When Washingtonians see Tim Eyman is involved in yet another initiative they know there is a real fight coming. Eyman entered the political scene in 1998 with his involvement in the anti-affirmative action I-200, but he really made headlines in 1999 when he was successful in getting I-722 passed limiting the motor vehicle excise tax to an arbitrary $30 charge. The initiative was later declared unconstitutional but the Washington State legislature later passed a similar law fearing backlash from the voters. The cut in car tab fees reduced the state tax revenues buy 7% and resulted in large cuts in transit including King County Metro Transit, Washington State Ferries and slashed funding for highway and road construction in the state.
Twelve years and sixteen initiative campaigns later (including four other anti-transit) Tim Eyman is attacking transit yet again with I-1125 or the “Protect Gas-Taxes and Toll-Revenues Act”. This initiative is being sold as an attempt to keep money collected from gas and vehicle taxes from being used on “non-transportation” uses and to keep any tolls collected on roads or bridges could only be used for construction, operation, and maintenance of that particular road or bridge.
What I-1125 actually enacts is legislation that would:
- Make the Washington State Legislature responsible for setting all tolls instead of the Washington State Transit Commission. This is a back handed way of keeping tolls from increasing or being adjusted for ANY reason because, due to I-1053, a toll increase would need a two-thirds vote of the legislature to pass. This provision would also disallow the variable rate tolls that are a significant part of the traffic reduction plan for 520 bridge and future tolls on the I-90 bridge. And according to the state Office of Financial Management would make bonds secured against the toll revenue “prohibitively expensive” sabotaging planned bridge and road projects including the I-90 expansion.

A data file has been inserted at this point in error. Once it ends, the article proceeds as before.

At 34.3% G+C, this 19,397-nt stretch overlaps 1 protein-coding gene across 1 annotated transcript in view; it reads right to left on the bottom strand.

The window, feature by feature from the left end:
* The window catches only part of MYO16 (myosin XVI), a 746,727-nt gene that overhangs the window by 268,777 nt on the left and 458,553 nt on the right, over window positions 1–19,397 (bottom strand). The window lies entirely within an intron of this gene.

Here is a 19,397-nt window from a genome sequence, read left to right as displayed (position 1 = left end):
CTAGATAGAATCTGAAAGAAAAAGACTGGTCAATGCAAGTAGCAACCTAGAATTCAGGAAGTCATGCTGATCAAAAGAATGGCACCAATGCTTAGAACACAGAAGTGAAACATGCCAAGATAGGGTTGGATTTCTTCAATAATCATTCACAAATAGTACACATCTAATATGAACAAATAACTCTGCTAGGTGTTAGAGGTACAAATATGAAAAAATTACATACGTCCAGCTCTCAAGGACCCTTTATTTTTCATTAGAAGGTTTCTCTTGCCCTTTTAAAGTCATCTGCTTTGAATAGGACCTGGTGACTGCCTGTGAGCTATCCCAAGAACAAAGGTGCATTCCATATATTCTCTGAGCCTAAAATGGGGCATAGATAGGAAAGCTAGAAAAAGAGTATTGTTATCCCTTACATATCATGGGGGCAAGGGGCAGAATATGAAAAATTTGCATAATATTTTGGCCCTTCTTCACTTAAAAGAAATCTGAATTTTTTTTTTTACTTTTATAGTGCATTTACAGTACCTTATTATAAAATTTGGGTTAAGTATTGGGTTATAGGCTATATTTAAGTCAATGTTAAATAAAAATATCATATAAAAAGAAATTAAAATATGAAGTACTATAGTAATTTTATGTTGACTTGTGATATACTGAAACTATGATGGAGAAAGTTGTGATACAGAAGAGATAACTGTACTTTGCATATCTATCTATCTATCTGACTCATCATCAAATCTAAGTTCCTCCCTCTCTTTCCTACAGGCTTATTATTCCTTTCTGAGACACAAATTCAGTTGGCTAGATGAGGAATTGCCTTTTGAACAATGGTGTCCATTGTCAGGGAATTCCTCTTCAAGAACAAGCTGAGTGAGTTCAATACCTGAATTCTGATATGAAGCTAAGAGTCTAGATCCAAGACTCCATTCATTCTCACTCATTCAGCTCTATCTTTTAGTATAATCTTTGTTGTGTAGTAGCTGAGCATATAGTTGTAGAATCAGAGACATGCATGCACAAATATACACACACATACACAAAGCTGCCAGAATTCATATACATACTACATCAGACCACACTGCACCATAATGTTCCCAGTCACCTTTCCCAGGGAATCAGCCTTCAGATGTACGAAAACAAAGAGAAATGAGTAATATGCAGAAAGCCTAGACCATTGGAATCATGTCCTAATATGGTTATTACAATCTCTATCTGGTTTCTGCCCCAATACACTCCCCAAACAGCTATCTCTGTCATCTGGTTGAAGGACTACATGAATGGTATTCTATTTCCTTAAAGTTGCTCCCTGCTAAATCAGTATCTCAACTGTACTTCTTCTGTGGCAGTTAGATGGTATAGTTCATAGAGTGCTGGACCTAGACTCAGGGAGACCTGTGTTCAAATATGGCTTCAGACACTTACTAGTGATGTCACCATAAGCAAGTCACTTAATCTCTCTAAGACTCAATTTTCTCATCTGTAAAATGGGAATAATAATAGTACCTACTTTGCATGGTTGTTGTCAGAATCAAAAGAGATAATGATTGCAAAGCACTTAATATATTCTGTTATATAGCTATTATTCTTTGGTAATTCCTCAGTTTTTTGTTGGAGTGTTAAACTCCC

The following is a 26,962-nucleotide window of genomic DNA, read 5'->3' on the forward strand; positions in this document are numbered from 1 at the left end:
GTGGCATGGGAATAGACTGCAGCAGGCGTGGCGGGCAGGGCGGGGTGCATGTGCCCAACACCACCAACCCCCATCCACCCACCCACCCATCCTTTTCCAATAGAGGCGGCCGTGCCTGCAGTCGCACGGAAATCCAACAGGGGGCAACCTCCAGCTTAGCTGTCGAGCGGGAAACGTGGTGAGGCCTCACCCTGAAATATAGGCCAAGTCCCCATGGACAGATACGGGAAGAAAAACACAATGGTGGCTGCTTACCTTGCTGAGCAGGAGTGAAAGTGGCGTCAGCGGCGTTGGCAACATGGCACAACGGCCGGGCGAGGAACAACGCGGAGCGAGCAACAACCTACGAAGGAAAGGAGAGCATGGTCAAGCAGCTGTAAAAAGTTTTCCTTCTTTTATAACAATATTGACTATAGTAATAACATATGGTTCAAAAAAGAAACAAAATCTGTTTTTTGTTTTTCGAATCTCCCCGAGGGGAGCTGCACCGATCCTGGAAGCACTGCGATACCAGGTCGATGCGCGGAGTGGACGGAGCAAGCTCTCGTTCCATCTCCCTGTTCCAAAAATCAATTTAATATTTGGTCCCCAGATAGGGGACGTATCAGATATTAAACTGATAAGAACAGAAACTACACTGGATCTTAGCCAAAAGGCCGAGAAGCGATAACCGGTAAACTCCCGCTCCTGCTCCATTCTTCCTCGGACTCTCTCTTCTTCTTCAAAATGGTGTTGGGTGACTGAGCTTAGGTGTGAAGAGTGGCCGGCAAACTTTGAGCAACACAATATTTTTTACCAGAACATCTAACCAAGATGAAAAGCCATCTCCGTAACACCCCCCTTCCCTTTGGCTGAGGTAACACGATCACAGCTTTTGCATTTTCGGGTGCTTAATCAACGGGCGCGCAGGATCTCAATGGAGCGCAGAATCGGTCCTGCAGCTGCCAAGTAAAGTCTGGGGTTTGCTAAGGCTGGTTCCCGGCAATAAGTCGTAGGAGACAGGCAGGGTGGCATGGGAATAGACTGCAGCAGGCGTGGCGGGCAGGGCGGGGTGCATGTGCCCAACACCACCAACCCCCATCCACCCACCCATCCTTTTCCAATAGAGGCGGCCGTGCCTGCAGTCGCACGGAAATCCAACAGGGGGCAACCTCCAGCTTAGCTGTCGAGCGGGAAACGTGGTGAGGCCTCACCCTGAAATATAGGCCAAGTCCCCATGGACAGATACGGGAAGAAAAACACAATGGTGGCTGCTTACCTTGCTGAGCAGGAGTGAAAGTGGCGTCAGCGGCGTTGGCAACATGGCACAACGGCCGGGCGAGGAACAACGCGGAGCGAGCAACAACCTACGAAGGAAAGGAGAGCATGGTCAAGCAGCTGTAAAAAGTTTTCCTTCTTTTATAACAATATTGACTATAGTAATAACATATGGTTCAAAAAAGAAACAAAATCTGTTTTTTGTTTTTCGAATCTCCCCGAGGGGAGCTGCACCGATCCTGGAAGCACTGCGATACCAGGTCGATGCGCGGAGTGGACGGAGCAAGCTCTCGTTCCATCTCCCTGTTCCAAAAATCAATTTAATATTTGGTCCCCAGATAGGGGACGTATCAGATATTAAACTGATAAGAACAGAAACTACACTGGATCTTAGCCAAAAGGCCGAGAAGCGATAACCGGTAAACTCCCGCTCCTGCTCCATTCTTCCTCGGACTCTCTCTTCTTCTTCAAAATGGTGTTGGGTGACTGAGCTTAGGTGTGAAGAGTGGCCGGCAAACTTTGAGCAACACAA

- Specifically prevents I-90 tolls from being used for any purpose other than paying for the bridge and capital improvement costs. This means any funding generated by tolls couldn’t be used to help fund the new 520 bridge, which could cause a $2 billion shortfall.
- Prevent the use of the I-90 bridge for an extension of light rail to Bellevue. This is the result of the provision that bars the “transfer” of highway lanes to non-highway purposes. This flies in the face of the original 1976 agreement that created the I-90 bridge which states that it should be constructed to allow part or all of the roadway to be converted to “fixed guideway” use as well as the 2004 Amendment that reiterates that the I-90 bridge was designed to have “high-capacity transit”, such as light rail, as a part of its ultimate configuration. The expansion of light rail to Bellevue is a significant part of the regional transit plan and its loss would be a major problem to regional transit design. It also bears noting that Bellevue light rail opponent Kemper Freeman over $1 million to the I-1125 campaign.
To sum things up: Vote NO on I-1125 if you care at all about the future of transportation in King County and Washington state; Vote NO if you are pro-transit and want workable alternatives to driving your car; and Vote NO if you think we should be working now to make sure our future transportation needs are met.
You should have reveived your Washington State and King County Voter’s Guides in the mail. If not you can get online versions from the sites linked above.
The triumvirate of Progressive Voter’s Guides:
- The thoughtful and comprehensive FUSE Washington Progressive Voter’s Guide
- The irreverent Stranger voter’s guide
- The unabashedly blunt Eat the State voter’s guide